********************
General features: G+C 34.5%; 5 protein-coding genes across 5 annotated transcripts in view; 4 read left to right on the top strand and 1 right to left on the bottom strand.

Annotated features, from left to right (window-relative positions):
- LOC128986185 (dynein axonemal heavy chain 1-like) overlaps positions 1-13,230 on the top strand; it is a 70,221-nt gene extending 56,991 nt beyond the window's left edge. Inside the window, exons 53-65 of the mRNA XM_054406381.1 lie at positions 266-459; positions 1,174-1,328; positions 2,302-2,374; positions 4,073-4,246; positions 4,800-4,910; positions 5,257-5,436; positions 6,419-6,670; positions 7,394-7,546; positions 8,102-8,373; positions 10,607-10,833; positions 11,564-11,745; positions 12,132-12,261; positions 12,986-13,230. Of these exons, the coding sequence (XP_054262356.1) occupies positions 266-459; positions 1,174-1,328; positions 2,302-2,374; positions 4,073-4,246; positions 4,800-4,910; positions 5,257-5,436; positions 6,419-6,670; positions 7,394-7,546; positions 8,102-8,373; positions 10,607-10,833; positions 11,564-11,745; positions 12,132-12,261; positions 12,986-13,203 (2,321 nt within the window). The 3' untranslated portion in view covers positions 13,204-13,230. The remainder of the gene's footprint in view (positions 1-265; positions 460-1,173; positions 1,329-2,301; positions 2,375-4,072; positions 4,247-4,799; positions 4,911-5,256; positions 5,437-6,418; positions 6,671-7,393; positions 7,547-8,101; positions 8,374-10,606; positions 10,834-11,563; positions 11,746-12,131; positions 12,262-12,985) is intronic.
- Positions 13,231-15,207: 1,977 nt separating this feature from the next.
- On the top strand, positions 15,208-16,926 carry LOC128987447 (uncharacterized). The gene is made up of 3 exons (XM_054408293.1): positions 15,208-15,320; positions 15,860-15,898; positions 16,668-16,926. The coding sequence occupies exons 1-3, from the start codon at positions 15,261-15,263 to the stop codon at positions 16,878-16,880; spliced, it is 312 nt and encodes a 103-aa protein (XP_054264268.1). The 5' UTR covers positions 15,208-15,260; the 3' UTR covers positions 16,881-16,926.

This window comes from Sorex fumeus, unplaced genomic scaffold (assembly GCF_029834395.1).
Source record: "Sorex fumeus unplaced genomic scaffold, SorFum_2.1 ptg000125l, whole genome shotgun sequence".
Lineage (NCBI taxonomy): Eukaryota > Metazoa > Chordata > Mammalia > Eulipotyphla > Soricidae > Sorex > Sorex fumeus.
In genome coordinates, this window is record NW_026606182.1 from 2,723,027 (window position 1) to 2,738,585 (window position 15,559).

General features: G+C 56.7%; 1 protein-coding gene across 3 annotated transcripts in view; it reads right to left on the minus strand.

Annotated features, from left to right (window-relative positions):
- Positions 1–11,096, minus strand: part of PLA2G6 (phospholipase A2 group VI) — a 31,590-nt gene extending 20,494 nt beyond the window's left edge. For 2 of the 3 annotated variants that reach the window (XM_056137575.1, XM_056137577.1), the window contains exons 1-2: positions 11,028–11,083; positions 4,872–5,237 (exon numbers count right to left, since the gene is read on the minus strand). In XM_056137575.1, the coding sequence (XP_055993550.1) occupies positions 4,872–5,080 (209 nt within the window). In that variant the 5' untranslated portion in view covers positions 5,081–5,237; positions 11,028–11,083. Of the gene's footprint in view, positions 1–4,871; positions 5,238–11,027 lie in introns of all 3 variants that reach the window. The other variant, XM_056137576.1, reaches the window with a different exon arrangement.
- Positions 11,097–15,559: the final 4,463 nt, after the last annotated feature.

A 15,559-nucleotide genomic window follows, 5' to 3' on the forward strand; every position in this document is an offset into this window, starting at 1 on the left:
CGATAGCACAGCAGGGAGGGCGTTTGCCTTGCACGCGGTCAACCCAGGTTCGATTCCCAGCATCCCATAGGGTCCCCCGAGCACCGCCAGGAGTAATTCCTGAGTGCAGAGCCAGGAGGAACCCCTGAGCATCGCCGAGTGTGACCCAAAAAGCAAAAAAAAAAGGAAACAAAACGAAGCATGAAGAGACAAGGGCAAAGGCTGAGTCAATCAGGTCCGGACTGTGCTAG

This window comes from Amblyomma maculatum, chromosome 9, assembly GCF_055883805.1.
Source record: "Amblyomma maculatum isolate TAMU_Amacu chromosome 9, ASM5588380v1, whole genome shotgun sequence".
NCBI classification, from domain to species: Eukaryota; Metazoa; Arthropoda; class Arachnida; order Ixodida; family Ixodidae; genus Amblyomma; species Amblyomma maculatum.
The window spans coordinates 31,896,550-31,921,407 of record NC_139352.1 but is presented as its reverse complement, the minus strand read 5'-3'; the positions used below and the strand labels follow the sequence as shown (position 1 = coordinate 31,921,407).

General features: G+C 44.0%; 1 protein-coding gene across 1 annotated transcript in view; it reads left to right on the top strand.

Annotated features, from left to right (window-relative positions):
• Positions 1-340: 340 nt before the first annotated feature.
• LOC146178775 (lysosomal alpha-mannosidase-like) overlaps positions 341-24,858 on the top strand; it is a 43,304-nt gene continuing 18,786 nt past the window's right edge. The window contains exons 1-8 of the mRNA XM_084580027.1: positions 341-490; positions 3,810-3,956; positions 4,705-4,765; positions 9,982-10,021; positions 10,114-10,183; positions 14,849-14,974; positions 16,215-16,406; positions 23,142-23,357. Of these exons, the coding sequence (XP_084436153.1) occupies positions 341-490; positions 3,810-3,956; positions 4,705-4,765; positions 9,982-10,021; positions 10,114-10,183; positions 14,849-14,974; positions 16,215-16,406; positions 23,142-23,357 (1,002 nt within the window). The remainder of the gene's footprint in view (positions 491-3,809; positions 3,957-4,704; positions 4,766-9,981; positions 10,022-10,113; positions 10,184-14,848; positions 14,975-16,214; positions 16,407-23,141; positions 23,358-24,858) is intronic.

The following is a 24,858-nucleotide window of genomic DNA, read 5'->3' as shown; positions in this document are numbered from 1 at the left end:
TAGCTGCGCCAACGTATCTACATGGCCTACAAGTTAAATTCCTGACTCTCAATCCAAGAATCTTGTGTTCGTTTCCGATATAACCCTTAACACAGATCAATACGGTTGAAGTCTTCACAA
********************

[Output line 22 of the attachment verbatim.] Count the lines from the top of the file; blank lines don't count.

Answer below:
• Positions 1-340: 340 nt before the first annotated feature.